Thursday, May 23, 2013

Summer-Gab, Summer-Gab Sum-Sum Summer-Gab

Wise: Howdy, Werth.  It's Memorial Day weekend and the beginning of summer.  Do you have your flip flops, towels and sunscreen ready?  

Werth: Um, don't you mean my mosquito repellant and travel wine?  

Wise: I forgot that while I'm taking in some seaside sun, you'll be headed to the mountains.  But there's one thing we can always agree on: Great Summer Movies!

Werth: My pick this week might have been great, but too many choice ingredients made Suddenly, Last Summer (1959) a sweaty hodge podge of a movie. Suddenly's pedigree certainly pointed towards greatness. You could have swung a dead cat and hit a legend. Directed by Joseph L. Mankiewicz, with a script written by Tennessee Williams and Gore Vidal, and starring Katharine Hepburn, Elizabeth Taylor, Montgomery Clift and Mercedes McCambridge, producer Sam Spiegel must have smelled Oscar gold. But his nose would wind-up smelling something less fragrant.

Wise: Maybe that dead cat you're swinging around. 

Werth: Suddenly opens in the moist setting of New Orleans where brain surgeon Dr. Cukrowicz (Clift) is summoned for an audience with hospital benefactress and all-around rich bitch, Violet Venable (Hepburn). Venable descends in a two-floor elevator to tell the good doctor that she will give money to his failing hospital if he retrieves her niece Catherine (Taylor) from a nun-run mental institution and promptly give her a lobotomy so she will stop saying crazy things about Venable's beloved dead son, Sebastian. 

Wise: Because nothing says "I love you" more than severing the frontal lobe. 

Werth: As Venable gives Cukrowicz a tour of the Eden-ic garden that her son designed, we get the sense that Sebastian and his mom were a little too close for comfort. And when Cukrowicz meets Catherine to find not a raging lunatic, but a fragile, willful beauty who has been shocked into amnesia regarding Sebastian's mysterious death, Cukrowicz smells something fishy. It doesn't help that Catherine's own mother (McCambridge) urges her to get the lobotomy so that they won't be written out of Violet's lucrative will.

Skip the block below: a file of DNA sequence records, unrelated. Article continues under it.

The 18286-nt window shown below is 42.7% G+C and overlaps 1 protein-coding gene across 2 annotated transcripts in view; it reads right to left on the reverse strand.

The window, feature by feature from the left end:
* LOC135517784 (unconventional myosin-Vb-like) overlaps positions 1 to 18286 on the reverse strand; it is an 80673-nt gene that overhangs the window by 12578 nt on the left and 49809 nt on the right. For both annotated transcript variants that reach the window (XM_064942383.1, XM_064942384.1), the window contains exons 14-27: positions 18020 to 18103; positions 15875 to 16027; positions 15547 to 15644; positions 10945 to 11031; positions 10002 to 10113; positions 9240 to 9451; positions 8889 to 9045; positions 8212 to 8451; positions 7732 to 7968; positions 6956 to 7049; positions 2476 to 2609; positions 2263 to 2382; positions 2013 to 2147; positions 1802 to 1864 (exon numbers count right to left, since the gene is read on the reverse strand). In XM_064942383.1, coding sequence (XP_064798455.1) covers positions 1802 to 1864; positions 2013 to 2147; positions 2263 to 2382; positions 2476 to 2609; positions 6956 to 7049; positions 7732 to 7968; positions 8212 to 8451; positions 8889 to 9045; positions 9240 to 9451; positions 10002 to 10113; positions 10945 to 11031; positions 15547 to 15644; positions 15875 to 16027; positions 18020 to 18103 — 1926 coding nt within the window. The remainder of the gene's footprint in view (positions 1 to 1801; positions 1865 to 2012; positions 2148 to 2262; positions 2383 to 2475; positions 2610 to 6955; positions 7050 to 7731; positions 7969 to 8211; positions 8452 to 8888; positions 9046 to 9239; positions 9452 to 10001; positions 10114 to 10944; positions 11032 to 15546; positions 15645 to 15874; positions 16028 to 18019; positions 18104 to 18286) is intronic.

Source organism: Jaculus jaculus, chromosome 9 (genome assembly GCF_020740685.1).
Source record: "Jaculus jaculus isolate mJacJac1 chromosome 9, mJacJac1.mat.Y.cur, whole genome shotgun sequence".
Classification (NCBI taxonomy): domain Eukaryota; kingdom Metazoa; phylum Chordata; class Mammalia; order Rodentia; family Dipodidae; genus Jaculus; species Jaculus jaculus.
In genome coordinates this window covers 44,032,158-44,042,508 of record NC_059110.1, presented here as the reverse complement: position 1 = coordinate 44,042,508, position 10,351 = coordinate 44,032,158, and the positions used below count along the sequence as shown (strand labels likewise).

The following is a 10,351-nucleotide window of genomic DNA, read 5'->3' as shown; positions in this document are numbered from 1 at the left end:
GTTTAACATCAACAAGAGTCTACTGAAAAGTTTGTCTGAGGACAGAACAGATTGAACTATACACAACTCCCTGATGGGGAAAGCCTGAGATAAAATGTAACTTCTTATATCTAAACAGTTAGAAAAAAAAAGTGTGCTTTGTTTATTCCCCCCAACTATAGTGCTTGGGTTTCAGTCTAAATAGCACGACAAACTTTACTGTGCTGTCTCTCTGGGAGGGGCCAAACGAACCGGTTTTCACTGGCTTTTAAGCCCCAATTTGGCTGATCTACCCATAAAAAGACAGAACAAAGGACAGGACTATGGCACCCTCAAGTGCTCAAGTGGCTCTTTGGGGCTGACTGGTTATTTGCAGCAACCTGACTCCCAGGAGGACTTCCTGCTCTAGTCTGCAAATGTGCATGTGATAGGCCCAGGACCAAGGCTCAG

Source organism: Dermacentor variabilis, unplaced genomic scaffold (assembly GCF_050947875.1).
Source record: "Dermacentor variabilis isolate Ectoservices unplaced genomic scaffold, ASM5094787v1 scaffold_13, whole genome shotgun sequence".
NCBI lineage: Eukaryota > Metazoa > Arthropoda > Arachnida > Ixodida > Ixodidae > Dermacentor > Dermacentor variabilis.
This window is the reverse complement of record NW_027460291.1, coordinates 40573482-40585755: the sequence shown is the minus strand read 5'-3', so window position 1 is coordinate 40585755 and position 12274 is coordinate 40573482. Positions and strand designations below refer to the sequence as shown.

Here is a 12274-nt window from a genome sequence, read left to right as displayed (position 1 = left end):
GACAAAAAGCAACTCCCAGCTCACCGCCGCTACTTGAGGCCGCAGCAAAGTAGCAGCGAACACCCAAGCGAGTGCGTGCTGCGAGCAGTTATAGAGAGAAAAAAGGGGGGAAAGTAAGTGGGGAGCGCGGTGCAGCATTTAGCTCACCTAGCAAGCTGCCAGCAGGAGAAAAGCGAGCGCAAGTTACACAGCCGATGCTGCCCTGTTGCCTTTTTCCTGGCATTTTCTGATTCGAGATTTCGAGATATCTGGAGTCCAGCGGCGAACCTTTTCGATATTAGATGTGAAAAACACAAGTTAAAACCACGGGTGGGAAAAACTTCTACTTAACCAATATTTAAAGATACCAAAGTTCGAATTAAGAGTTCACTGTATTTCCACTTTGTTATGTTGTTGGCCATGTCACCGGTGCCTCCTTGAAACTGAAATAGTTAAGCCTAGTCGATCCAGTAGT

Wise: I'm sure that fishy smell wasn't her White Diamonds perfume. 

Werth: Cukrowicz of course falls in love with Catherine because it's impossible not to fall in love with the luminous, young Elizabeth Taylor, and has a final showdown in front of the family where a little sodium pentothal reveals what really happened to dear Sebastian... kind of. 
The ending of Suddenly was as ripe for parody as it was for head-scratching and contributed to the overall sense of audience and critical confusion about the film. The offscreen history probably didn't help. Clift was still in recovery from a car accident that messed up his face and found it difficult to perform long takes. Mankiewicz was rumored to have been so cruel to Clift, that at the end of shooting, Hepburn spit in Mankiewicz's face. 
And troubles with the Production Code meant Williams and Vidal (but apparently entirely Vidal) had to write the script so it dealt with incest, cannibalism and homosexuality without pissing off the Legion of Decency. The film wound-up garnering Oscar noms for Hepburn and Taylor and for the art and set design of Sebastian's gothic garden. But overall, this summer film landed in the winter of Hollywood's discontent.

Wise: Summer Stock (1950) is not Judy Garland's best film, but it may be her sunniest.  As farmer Jane Falbury, she reluctantly allows her younger sister Abigail (Gloria DeHaven) to bring a theater troupe to stay at the farm to rehearse a new show; in return, the actors promise to lend a hand around the struggling farm.  The director of the troupe, Joe Ross (Gene Kelly), notices Jane's singing and dancing talent and encourages her to perform in the show the troupe is rehearsing, 
much to the chagrin of Jane's stodgy fiancé Orville (Eddie Bracken) and his even stodgier father Jasper Wingait (the always wonderful Ray Collins).  The town fathers attempt to drive off the theater folk, but eventually cooler heads—and some swinging dance numbers—prevail.  

Werth: Dance numbers always prevail.

Wise: The plot may be silly, but Summer Stock is chock full of great music and performances.  Kelly performs a career defining solo in a darkened barn, using a creaky board and an old newspaper as props.  The concept doesn't sound very promising, but Kelly's ability to transform the ordinary into something transcendent became part of his signature style. 
He and Garland share one of their best dance duets in "Portland Fancy" by turning an old folk tune into swing.  Phil Silvers has some fun comic moments as Kelly's sidekick, but the best laughs go to Marjorie Main as Garland's housekeeper.  

Werth: Don't forget handsome MGM musical chorusboy Carleton Carpenter. He's a delightful gentleman who can add old school glamor to a night at Marie's Crisis.

Wise: In some ways, it's surprising that Summer Stock is Garland's last film at MGM, the studio that had nurtured (and occasionally tortured) her from adolescence and into stardom.  She sings with gusto and brings both her crack comic timing and her tender vulnerability to a role that was designed to be an easy fit after her spectacular flame-out in the preparation for Annie Get Your Gun.  But off-screen, all the familiar problems plagued the production, and once the shoot was over, Garland and MGM parted ways.  
Even so, Summer Stock contains some memorable performances, including an impeccably timed number on a tractor and the legendary "Get Happy" which proved that Garland could sizzle hotter than the August sun.  

Werth: All this talk about summer is making me want to turn on my AC and strip down to my unmentionables.

Wise: Tune in next week for more fun in the sun with Film Gab!

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